This Reuters story reports on a new FDA proposal to lower nicotine levels in cigarettes in order to reduce the addictiveness of smoking.
It’s thought that such a move would help current smokers to quit their habit while also reducing the likelihood that those experimenting would get addicted. The story hits many bases, but doesn’t spend enough time discussing the evidence behind the proposal.
Smoking contributes to many diseases, including heart disease, lung disease, diabetes, and cancer. The CDC says smoking is the leading cause of preventable death — worldwide and in the US. Because of its impact on the health of Americans, any intervention that aims to reduce smoking is worthy of news coverage.
This is a proposal for reformulating a product already on the market. Also the cost is not closely tied to their contents — cigarettes are among the most highly taxed products in the US.
It’s too early to know if cigarette costs would be altered by this proposal, so we’ll rate this as not applicable.
The story informed readers that the FDA’s own analysis predicts “would help 5 million smokers quit within a year and prevent more than 33 million teens and young adults from becoming regular smokers by the year 2100.” We think more could have said about the data this was based, but we address that below, in evidence quality.
The story did not mention possible harms of introducing low-nicotine cigarettes, namely that it might encourage current smokers to smoke more to get their usual dose or make people think the cigarettes aren’t as harmful, so they aren’t as cautious about intake. In that scenario, smokers would be inhaling more of the toxic smoke that causes damage to the lungs. We think it’s important to share with readers if researchers have looked into this, and if it’s indeed a concern, as NPR did.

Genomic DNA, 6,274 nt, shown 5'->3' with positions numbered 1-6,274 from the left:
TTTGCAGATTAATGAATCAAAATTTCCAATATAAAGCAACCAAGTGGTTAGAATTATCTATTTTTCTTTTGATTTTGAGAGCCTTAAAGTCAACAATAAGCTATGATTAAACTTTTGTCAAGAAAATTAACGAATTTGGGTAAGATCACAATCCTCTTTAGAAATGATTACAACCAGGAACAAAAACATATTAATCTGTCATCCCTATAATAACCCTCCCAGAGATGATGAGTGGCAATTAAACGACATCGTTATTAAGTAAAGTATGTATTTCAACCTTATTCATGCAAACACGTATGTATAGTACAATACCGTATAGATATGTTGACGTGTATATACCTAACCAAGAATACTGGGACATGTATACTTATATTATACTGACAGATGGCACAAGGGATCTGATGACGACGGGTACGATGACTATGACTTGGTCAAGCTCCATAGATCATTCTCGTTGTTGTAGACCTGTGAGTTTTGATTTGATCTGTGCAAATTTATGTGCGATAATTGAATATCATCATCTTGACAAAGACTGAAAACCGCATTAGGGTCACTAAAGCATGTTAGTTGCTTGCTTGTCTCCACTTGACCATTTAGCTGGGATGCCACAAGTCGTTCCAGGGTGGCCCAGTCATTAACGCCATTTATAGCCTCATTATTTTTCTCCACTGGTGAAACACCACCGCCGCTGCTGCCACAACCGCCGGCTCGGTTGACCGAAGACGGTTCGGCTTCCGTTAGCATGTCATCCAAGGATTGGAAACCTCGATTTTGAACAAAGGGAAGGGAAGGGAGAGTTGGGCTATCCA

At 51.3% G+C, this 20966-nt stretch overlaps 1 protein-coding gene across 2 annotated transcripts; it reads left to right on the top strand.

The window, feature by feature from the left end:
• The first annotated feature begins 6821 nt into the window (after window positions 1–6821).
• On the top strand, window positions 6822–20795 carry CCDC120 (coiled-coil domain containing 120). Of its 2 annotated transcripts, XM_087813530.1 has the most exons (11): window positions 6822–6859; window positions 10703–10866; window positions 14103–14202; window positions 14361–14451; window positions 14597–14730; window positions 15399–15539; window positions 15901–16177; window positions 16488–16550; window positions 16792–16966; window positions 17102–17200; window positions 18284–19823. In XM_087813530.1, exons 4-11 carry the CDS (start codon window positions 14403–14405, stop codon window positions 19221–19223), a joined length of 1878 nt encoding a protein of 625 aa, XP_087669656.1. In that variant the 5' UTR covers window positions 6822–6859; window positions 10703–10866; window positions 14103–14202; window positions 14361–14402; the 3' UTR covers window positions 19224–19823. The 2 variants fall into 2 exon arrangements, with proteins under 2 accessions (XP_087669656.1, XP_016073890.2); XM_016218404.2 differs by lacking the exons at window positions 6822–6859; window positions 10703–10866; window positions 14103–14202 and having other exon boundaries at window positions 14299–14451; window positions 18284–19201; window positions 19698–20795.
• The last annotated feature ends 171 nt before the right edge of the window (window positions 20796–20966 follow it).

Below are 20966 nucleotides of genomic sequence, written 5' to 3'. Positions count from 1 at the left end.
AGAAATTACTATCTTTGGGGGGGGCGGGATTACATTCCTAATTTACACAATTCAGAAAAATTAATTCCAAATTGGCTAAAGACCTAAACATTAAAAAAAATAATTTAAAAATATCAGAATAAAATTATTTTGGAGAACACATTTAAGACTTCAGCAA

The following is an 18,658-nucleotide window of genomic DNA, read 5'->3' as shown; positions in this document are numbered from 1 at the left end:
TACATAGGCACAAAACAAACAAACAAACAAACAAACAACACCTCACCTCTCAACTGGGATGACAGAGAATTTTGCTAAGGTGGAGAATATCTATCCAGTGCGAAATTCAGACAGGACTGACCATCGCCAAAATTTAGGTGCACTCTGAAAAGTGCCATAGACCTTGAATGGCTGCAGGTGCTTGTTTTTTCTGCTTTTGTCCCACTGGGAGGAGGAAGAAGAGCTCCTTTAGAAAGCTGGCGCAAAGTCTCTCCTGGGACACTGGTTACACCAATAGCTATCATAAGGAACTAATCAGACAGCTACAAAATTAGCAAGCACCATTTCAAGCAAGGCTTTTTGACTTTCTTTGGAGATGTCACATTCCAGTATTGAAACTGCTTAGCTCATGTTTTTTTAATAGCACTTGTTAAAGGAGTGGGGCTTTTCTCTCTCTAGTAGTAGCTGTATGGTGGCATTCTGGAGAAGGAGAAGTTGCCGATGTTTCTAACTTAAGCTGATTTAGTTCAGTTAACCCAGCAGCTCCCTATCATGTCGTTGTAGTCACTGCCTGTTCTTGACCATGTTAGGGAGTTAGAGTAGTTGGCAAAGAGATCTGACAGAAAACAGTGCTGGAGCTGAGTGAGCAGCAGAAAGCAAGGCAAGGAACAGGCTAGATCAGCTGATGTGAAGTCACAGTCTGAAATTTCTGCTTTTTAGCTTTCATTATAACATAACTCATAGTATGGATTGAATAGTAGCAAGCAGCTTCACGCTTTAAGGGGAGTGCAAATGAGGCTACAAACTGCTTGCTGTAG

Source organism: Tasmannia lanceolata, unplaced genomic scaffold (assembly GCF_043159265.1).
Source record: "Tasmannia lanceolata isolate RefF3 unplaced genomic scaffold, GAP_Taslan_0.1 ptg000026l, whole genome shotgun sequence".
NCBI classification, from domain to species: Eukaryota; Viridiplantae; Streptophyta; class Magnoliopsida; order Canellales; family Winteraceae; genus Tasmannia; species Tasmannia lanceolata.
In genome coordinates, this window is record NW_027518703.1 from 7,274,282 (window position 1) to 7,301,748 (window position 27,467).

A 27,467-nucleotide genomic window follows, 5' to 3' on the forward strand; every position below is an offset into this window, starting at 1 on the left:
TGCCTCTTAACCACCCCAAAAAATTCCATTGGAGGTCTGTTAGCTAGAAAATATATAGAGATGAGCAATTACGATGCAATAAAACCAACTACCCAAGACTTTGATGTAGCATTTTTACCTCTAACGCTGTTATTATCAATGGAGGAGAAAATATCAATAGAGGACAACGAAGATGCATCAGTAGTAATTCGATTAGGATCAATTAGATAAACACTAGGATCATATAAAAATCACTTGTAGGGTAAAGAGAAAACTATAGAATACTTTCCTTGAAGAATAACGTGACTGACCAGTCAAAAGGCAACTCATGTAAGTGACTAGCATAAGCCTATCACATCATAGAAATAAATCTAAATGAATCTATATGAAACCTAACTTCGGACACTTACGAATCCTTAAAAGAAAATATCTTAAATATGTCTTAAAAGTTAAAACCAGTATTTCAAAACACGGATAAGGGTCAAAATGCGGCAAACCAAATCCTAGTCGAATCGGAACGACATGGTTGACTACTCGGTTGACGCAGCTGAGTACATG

While the story gave a brief description of the benefits of lowering nicotine levels in cigarettes, it provided no information about how those numbers were obtained. It didn’t even mention that the data were published in the New England Journal of Medicine, as many other outlets did.
No disease-mongering here. Smoking is the leading cause of preventable deaths, according to the CDC.
The story contained information from two FDA officials, one quote from an antismoking group (the identical quote was found in several different news stories), and a comment from a cigarette maker. We only wished that there was an outside source commenting on the quality of the projected benefits or of the possible harms of this plan.
The story mentioned e-cigarettes in passing and mentioned the FDA’s efforts to tackle smoking in general. However, there are a host of ways that federal policy might tackle smoking rates in this country that were not raised, including outlawing menthol cigarettes, placing further restrictions on advertising, and adding stronger language or graphic warnings on cigarette packaging.
It’s clear that lowering nicotine in cigarettes is in the proposal stage.
The story makes very clear that this is a new and sweeping effort by the FDA to reduce smoking rates in the US.
The story did not appear to rely solely on a news release.